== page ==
Psychological Characteristics of Volunteers in Studies on Gambling. Robert Ladouceur, Caroline Arsenault, Dominique Dubé, Mark H. Freeston, Christian Jacques. Journal of Gambling Studies, Vol.13(1), p69-84, Spring, 1997. The authors used a newspaper ad to solicit volunteers for a study of gambling and compared the results to a general problem gambling prevalence study in the Province of Quebec. The volunteer group had more than 24 times the rate of "probable pathological gambling" (as measured by the South Oaks Gambling Screen) than was found using a random sample. These results suggest the need for extreme caution when evaluating measures of problem gambling obtained by using a self-selected group or a survey with a low response rate. The probable pathological gamblers reported much higher rates of poor psychosocial functioning than did the rest of the population. Interestingly, the psychosocial functioning of those with SOGS scores of 3 or 4 (often labeled as "potential pathological gamblers") was statistically indistinguishable from that of nongamblers.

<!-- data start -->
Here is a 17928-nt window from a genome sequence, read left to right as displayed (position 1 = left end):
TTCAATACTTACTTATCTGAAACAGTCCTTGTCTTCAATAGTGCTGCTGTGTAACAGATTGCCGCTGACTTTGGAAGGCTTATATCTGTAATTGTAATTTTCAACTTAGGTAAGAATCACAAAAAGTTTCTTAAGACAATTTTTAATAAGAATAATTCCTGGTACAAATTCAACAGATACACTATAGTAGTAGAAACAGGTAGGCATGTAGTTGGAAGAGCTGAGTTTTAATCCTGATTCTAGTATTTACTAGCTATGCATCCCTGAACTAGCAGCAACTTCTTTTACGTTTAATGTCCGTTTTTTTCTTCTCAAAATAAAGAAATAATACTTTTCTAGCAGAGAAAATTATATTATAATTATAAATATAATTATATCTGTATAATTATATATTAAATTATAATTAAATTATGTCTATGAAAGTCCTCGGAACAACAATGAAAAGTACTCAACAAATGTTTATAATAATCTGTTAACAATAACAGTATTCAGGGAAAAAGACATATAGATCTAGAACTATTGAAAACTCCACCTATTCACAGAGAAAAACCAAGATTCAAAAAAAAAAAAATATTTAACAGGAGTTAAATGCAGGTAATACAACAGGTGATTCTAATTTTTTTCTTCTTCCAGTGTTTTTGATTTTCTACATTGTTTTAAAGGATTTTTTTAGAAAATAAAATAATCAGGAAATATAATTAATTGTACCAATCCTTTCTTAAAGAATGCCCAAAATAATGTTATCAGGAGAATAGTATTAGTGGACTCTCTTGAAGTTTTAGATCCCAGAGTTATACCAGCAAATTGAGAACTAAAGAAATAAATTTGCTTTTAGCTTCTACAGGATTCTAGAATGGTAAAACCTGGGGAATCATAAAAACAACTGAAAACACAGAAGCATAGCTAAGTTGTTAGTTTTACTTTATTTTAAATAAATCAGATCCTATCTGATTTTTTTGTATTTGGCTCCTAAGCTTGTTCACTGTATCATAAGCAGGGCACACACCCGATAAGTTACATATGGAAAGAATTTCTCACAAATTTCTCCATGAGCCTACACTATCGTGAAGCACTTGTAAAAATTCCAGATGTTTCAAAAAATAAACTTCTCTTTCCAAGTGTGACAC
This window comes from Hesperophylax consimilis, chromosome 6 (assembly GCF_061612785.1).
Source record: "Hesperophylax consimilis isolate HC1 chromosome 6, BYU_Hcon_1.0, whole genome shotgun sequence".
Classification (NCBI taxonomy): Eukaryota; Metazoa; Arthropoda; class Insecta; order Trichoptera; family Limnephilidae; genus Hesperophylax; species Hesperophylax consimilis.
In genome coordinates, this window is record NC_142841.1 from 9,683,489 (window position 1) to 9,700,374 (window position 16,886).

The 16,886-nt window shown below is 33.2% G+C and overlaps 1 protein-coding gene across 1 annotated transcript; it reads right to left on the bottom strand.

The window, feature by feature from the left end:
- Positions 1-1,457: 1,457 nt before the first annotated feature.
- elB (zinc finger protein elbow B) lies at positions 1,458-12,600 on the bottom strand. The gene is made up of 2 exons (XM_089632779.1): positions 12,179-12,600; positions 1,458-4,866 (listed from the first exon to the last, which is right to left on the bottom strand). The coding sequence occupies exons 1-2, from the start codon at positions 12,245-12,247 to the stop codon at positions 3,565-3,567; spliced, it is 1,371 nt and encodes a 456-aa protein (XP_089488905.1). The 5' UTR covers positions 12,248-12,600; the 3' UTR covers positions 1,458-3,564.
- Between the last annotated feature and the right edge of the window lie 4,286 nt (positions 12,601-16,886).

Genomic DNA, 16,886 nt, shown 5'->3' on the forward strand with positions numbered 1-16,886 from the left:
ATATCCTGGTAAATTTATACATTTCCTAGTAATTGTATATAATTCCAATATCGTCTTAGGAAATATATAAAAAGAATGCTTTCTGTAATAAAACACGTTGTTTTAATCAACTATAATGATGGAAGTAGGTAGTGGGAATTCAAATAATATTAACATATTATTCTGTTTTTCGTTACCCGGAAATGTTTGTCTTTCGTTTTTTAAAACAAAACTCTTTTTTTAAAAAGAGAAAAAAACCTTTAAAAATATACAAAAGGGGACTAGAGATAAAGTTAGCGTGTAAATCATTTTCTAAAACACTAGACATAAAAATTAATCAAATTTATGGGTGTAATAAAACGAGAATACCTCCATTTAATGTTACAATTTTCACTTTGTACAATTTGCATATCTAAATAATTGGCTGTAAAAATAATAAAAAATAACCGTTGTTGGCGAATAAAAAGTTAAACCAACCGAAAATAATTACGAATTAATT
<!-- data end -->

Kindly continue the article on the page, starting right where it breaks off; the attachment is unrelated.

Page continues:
The Maroondah Assessment Profile for Problem Gambling (G-MAP?): A New Direction in Problem Gambling Counseling. Tim Loughnan, Mark Pierce & Anastasia Sagris. 10th International Conference on Gambling and Risk-Taking, Montreal. June 1997. This paper describes the development and use of the Maroondah Assessment Profile for Problem Gambling (G-MAP), for the assessment and treatment of gambling problems. The G-MAP is designed to provide a map of relevant treatment issues to assist in the planning of individualized, cost effective treatment for people with gambling problems. Developed by three psychologists, the G-MAP is currently in a developmental phase and further research on its reliability and validity is underway.
Prevalence Estimates of Adolescent Gambling: A Comparison of the SOGS-RA, DSM-IV-J, and the G. A. 20 Questions. Jeffrey L. Derevensky & Rina Gupta. 10th International Conference on Gambling and Risk-Taking, Montreal. McGill University, Montreal, June, 1997. The gambling behaviors of 980 adolescents were examined using three measures, the SOGS-RA, DSM-IV-J, and the Gamblers Anonymous 20 (G. A. 20) Questions. The DSM-IV-J was found to be the most conservative measure identifying 3.4 percent of the population as problem/pathological gamblers while the SOGS-RA identified 5.3 percent and the G. A. 20 Questions identified six percent of adolescents as experiencing a serious gambling-related problem. Males continue to engage in gambling activities to a greater degree than females, and all three measures found more males exhibiting gambling related problems than females.